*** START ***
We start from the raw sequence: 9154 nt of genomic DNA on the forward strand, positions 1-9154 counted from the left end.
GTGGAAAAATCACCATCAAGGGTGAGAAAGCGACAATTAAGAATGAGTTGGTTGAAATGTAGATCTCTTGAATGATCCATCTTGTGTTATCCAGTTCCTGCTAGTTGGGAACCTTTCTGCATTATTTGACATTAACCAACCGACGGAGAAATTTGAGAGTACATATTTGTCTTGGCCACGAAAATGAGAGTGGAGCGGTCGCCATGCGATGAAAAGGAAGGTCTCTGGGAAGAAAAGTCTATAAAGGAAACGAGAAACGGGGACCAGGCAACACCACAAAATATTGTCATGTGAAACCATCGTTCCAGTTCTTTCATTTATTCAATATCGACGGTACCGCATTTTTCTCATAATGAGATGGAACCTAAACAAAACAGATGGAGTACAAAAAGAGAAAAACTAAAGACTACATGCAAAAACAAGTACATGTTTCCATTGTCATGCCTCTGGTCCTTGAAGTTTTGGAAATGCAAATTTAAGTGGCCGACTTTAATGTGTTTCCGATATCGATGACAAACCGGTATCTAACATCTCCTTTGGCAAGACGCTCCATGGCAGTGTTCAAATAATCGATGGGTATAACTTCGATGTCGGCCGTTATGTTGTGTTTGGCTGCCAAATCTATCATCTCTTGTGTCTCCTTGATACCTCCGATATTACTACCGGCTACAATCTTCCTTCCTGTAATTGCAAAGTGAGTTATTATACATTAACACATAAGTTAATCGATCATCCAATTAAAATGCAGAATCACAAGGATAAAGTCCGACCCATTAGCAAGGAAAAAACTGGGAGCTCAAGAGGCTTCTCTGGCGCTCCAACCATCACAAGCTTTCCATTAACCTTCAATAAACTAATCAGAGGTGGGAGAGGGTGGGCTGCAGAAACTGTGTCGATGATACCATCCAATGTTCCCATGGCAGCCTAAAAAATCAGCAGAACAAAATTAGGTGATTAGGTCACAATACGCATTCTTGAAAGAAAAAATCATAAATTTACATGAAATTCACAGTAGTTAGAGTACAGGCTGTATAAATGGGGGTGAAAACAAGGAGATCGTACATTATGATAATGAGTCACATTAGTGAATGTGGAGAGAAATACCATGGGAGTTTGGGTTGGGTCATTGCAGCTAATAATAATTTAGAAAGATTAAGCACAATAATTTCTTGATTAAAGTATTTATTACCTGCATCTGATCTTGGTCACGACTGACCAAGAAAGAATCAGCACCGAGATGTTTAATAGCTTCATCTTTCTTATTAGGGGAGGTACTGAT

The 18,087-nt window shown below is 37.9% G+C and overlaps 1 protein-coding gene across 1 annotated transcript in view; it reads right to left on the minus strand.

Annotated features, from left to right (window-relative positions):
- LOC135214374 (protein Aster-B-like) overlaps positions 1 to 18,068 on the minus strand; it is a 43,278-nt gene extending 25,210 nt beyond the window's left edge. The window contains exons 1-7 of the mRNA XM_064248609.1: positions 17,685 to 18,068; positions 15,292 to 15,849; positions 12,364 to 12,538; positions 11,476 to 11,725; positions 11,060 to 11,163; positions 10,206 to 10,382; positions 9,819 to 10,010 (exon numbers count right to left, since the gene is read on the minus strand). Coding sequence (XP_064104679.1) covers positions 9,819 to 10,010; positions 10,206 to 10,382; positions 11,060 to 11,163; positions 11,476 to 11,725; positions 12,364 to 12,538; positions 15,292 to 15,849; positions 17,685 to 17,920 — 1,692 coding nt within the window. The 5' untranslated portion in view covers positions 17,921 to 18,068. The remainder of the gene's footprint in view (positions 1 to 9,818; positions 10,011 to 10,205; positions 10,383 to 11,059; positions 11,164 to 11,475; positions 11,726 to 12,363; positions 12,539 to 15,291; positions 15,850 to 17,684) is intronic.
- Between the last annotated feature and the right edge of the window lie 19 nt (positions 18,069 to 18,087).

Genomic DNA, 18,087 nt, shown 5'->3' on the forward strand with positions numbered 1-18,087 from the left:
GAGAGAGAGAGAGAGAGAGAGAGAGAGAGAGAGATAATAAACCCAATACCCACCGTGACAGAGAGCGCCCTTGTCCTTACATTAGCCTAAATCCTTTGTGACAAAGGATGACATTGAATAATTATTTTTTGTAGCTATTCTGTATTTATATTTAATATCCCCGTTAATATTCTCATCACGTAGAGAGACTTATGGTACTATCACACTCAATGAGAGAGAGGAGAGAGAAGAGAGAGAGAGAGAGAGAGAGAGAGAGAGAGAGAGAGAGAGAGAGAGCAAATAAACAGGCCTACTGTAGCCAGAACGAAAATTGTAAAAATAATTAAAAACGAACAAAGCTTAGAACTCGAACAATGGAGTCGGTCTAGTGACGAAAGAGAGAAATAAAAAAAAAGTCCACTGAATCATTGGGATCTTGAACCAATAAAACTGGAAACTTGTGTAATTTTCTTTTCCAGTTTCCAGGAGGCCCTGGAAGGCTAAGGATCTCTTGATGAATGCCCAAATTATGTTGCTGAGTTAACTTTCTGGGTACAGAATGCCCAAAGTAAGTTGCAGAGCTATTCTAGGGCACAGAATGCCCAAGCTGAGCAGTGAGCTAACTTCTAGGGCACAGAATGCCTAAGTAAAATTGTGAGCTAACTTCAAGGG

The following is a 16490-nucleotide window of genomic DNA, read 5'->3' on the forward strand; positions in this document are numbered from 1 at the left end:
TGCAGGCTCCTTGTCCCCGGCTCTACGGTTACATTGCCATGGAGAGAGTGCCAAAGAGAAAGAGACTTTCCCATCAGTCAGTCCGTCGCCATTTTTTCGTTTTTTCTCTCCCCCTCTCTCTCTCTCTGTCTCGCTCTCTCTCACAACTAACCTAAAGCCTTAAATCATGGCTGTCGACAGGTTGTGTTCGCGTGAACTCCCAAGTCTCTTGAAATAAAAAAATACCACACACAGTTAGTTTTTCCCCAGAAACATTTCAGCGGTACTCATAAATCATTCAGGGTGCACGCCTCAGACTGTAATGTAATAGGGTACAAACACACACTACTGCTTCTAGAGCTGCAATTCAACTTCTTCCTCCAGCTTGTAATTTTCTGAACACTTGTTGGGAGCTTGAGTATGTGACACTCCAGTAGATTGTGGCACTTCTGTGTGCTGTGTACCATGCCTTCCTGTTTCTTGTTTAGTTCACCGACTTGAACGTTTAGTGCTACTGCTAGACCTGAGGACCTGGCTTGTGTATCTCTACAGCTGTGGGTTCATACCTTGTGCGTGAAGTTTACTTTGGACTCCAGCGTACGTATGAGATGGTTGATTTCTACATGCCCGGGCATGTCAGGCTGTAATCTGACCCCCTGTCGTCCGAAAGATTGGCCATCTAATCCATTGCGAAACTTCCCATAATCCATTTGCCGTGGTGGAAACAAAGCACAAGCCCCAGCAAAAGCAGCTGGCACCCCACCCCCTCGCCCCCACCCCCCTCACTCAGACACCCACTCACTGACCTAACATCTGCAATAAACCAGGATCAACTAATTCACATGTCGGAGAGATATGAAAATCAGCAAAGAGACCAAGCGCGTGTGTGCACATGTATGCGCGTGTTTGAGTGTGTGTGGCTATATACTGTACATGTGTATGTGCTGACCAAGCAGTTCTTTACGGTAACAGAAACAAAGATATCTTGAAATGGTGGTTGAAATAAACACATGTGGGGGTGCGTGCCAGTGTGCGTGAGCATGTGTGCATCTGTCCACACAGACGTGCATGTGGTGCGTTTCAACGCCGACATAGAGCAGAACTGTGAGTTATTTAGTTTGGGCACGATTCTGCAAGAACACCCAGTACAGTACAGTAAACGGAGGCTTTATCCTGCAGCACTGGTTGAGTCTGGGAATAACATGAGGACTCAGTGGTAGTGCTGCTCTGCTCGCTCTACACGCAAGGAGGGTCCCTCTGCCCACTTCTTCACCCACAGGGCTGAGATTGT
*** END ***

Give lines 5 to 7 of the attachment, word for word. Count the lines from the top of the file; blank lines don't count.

- LOC135214374 (protein Aster-B-like) overlaps positions 1 to 18,068 on the minus strand; it is a 43,278-nt gene extending 25,210 nt beyond the window's left edge. The window contains exons 1-7 of the mRNA XM_064248609.1: positions 17,685 to 18,068; positions 15,292 to 15,849; positions 12,364 to 12,538; positions 11,476 to 11,725; positions 11,060 to 11,163; positions 10,206 to 10,382; positions 9,819 to 10,010 (exon numbers count right to left, since the gene is read on the minus strand). Coding sequence (XP_064104679.1) covers positions 9,819 to 10,010; positions 10,206 to 10,382; positions 11,060 to 11,163; positions 11,476 to 11,725; positions 12,364 to 12,538; positions 15,292 to 15,849; positions 17,685 to 17,920 — 1,692 coding nt within the window. The 5' untranslated portion in view covers positions 17,921 to 18,068. The remainder of the gene's footprint in view (positions 1 to 9,818; positions 10,011 to 10,205; positions 10,383 to 11,059; positions 11,164 to 11,475; positions 11,726 to 12,363; positions 12,539 to 15,291; positions 15,850 to 17,684) is intronic.
- Between the last annotated feature and the right edge of the window lie 19 nt (positions 18,069 to 18,087).

Genomic DNA, 18,087 nt, shown 5'->3' on the forward strand with positions numbered 1-18,087 from the left: